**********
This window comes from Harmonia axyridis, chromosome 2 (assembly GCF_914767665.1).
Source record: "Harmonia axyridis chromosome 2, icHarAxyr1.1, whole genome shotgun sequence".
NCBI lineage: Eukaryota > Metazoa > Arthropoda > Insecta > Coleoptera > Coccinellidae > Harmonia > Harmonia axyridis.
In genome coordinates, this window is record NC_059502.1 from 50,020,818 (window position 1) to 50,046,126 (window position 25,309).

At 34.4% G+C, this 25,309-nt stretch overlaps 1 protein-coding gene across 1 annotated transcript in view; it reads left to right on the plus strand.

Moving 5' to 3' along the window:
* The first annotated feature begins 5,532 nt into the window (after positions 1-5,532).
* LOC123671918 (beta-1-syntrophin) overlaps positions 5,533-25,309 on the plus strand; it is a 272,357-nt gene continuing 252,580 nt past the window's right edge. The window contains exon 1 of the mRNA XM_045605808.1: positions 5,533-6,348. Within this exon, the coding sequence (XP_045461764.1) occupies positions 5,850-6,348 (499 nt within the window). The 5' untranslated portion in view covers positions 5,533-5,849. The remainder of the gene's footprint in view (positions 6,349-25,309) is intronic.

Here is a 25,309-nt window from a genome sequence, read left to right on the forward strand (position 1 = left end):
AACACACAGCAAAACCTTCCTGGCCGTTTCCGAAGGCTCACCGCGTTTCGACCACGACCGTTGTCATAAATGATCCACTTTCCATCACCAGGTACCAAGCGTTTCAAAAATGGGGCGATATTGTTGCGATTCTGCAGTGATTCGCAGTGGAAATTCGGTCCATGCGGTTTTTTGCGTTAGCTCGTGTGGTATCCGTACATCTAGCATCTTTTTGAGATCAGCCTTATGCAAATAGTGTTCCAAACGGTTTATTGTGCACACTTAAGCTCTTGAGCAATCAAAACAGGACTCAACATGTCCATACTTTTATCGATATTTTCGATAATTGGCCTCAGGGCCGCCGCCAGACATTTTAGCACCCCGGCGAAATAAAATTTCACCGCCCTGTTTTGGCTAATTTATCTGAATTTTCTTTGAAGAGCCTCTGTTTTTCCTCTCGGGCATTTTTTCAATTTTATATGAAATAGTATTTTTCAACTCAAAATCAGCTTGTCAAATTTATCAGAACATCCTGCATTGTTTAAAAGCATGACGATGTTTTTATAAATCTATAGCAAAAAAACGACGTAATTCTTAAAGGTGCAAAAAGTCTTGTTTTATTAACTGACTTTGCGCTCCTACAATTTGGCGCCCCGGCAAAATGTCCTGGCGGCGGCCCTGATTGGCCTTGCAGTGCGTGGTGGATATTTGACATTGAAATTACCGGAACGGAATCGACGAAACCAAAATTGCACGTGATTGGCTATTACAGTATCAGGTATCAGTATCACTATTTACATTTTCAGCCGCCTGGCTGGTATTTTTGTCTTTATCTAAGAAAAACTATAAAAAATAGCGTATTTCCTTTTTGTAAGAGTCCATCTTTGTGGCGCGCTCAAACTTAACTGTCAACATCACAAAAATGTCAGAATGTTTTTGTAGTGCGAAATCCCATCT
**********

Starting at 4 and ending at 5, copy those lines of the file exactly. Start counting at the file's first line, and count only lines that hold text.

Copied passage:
In genome coordinates, this window is record NC_059502.1 from 50,020,818 (window position 1) to 50,046,126 (window position 25,309).

At 34.4% G+C, this 25,309-nt stretch overlaps 1 protein-coding gene across 1 annotated transcript in view; it reads left to right on the plus strand.